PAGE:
Community Medical Services: Ohio’s First Ever 24/7-Accessible Opioid Treatment Program (OTP) Opens in Columbus

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Columbus, OH September 5, 2019 – The new OTP is part of a national initiative to ensure that people in need of treatment are being provided access during their greatest time of need. The clinic will be the first OTP in the State to open its doors 24 hours per day, 7 days per week, and will provide all 3 FDA-approved medications for opioid addiction treatment.

Community Medical Services CEO Nick Stavros hopes this clinic will expand access to treatment to those who are currently not getting the care they need.

“We understand that when those suffering from an opioid-use disorder make a decision to seek treatment, time is of the essence,” Stavros said. “They might change their mind within a matter of hours, so it is absolutely imperative that we give them access to treatment at any given time. We are proud to participate in this opportunity to give new treatment options to people who may badly need it.”

The center expanded its hours to 24/7 on July 7th and is located at 1380 Dublin Road Suite 100, Columbus, OH 43215. The clinic is owned and operated by Arizona-based Community Medical Services. CMS operates substance-use disorder and behavioral health clinics in Lima, Cincinnati, and Columbus as well as throughout the states of Wisconsin, Alaska, Montana, North Dakota, Texas, Arizona, Michigan, Indiana.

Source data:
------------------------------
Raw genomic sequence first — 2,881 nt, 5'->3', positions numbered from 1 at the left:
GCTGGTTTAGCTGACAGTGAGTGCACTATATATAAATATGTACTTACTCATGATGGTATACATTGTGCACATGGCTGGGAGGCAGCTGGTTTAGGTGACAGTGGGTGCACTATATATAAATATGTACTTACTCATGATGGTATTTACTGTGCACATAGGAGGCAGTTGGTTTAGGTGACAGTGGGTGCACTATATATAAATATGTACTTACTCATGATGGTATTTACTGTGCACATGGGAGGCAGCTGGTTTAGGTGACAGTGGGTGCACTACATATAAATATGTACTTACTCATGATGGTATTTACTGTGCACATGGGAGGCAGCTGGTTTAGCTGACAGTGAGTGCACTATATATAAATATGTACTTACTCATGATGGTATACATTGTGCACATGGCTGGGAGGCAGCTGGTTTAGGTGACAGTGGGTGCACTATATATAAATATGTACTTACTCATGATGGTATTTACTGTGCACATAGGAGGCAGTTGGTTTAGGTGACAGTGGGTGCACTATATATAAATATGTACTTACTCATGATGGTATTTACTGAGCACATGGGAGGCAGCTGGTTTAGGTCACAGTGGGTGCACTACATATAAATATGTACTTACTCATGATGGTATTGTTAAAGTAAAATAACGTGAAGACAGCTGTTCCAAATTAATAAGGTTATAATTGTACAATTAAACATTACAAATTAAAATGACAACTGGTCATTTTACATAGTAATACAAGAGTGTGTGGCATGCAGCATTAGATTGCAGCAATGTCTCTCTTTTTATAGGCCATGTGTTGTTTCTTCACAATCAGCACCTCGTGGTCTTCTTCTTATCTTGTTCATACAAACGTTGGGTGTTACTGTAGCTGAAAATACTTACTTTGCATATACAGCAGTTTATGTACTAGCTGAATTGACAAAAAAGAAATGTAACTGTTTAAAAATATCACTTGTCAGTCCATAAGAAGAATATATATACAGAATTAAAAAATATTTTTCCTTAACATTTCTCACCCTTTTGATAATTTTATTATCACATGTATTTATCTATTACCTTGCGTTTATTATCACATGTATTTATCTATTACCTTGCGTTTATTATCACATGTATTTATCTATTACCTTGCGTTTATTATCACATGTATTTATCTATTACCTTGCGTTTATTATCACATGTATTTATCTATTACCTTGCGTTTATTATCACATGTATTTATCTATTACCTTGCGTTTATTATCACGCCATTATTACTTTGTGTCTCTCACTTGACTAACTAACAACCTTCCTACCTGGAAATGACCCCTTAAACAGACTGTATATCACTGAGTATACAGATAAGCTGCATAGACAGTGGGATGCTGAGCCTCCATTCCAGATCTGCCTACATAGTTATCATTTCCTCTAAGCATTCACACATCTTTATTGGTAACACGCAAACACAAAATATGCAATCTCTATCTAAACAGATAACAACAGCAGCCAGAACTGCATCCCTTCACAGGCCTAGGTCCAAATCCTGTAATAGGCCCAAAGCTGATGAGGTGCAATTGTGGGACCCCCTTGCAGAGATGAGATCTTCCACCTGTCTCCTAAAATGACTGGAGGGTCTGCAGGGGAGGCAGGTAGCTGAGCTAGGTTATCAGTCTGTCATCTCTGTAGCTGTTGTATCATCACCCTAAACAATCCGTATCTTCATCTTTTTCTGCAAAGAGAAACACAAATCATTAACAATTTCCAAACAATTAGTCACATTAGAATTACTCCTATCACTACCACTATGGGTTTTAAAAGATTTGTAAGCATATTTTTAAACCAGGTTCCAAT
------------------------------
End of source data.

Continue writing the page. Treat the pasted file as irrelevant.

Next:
OTPs provide medication-assisted treatment (MAT) in the forms of methadone, Suboxone, and Vivitrol in conjunction with psycho-social counseling and medical support for individuals diagnosed with Opioid-Use Disorder (OUD). There are currently 58 OTPs in the State and approximately 1,800 throughout the country, though OTPs typically operate during early business hours to give patients the opportunity to access the clinic prior to starting work.

The clinic will operate a full-time staff of nurses, medical providers, counselors, and around the clock. The clinic will also conduct outreach to local hospitals, syringe access programs, justice system, and correctional health entities, and crisis system partners to help navigate people into treatment.

“Right now, there are approximately 23 million Americans suffering from a substance use disorder,” Stavros said. “And only 4.5%1 of them acknowledge that they need treatment. Couple that with the fact that only 20% of those in treatment get MAT, which is the first-line treatment option for OUD, and you see that we have a huge gap in treatment in our country that needs to be addressed.”